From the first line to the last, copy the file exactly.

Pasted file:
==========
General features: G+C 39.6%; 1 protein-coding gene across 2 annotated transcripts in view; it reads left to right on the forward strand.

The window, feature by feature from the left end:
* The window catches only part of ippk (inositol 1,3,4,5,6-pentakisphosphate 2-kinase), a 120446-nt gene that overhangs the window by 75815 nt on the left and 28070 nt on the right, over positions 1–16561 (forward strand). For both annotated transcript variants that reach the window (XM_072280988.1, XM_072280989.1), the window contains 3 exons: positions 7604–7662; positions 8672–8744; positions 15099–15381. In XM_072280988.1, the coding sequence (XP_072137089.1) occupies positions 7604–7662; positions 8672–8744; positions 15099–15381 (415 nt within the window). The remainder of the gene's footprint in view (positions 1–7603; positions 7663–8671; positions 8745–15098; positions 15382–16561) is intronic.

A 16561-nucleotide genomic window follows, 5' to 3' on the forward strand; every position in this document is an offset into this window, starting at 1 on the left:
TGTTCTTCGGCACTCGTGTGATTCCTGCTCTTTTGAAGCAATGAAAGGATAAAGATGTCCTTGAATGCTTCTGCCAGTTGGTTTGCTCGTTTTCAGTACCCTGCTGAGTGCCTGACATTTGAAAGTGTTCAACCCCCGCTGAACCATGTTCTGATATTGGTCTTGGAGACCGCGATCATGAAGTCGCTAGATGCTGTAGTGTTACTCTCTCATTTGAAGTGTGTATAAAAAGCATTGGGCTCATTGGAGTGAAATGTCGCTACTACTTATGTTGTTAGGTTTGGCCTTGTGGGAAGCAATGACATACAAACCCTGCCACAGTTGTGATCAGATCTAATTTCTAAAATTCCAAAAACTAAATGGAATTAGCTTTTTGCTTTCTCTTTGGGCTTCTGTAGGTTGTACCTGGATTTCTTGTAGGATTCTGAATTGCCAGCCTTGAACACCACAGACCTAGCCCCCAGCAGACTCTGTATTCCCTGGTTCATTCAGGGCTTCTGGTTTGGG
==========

General features: G+C 39.6%; 1 protein-coding gene across 2 annotated transcripts in view; it reads left to right on the forward strand.

The window, feature by feature from the left end:
* The window catches only part of ippk (inositol 1,3,4,5,6-pentakisphosphate 2-kinase), a 120446-nt gene that overhangs the window by 75815 nt on the left and 28070 nt on the right, over positions 1–16561 (forward strand). For both annotated transcript variants that reach the window (XM_072280988.1, XM_072280989.1), the window contains 3 exons: positions 7604–7662; positions 8672–8744; positions 15099–15381. In XM_072280988.1, the coding sequence (XP_072137089.1) occupies positions 7604–7662; positions 8672–8744; positions 15099–15381 (415 nt within the window). The remainder of the gene's footprint in view (positions 1–7603; positions 7663–8671; positions 8745–15098; positions 15382–16561) is intronic.

A 16561-nucleotide genomic window follows, 5' to 3' on the forward strand; every position in this document is an offset into this window, starting at 1 on the left:
TGTTCTTCGGCACTCGTGTGATTCCTGCTCTTTTGAAGCAATGAAAGGATAAAGATGTCCTTGAATGCTTCTGCCAGTTGGTTTGCTCGTTTTCAGTACCCTGCTGAGTGCCTGACATTTGAAAGTGTTCAACCCCCGCTGAACCATGTTCTGATATTGGTCTTGGAGACCGCGATCATGAAGTCGCTAGATGCTGTAGTGTTACTCTCTCATTTGAAGTGTGTATAAAAAGCATTGGGCTCATTGGAGTGAAATGTCGCTACTACTTATGTTGTTAGGTTTGGCCTTGTGGGAAGCAATGACATACAAACCCTGCCACAGTTGTGATCAGATCTAATTTCTAAAATTCCAAAAACTAAATGGAATTAGCTTTTTGCTTTCTCTTTGGGCTTCTGTAGGTTGTACCTGGATTTCTTGTAGGATTCTGAATTGCCAGCCTTGAACACCACAGACCTAGCCCCCAGCAGACTCTGTATTCCCTGGTTCATTCAGGGCTTCTGGTTTGGG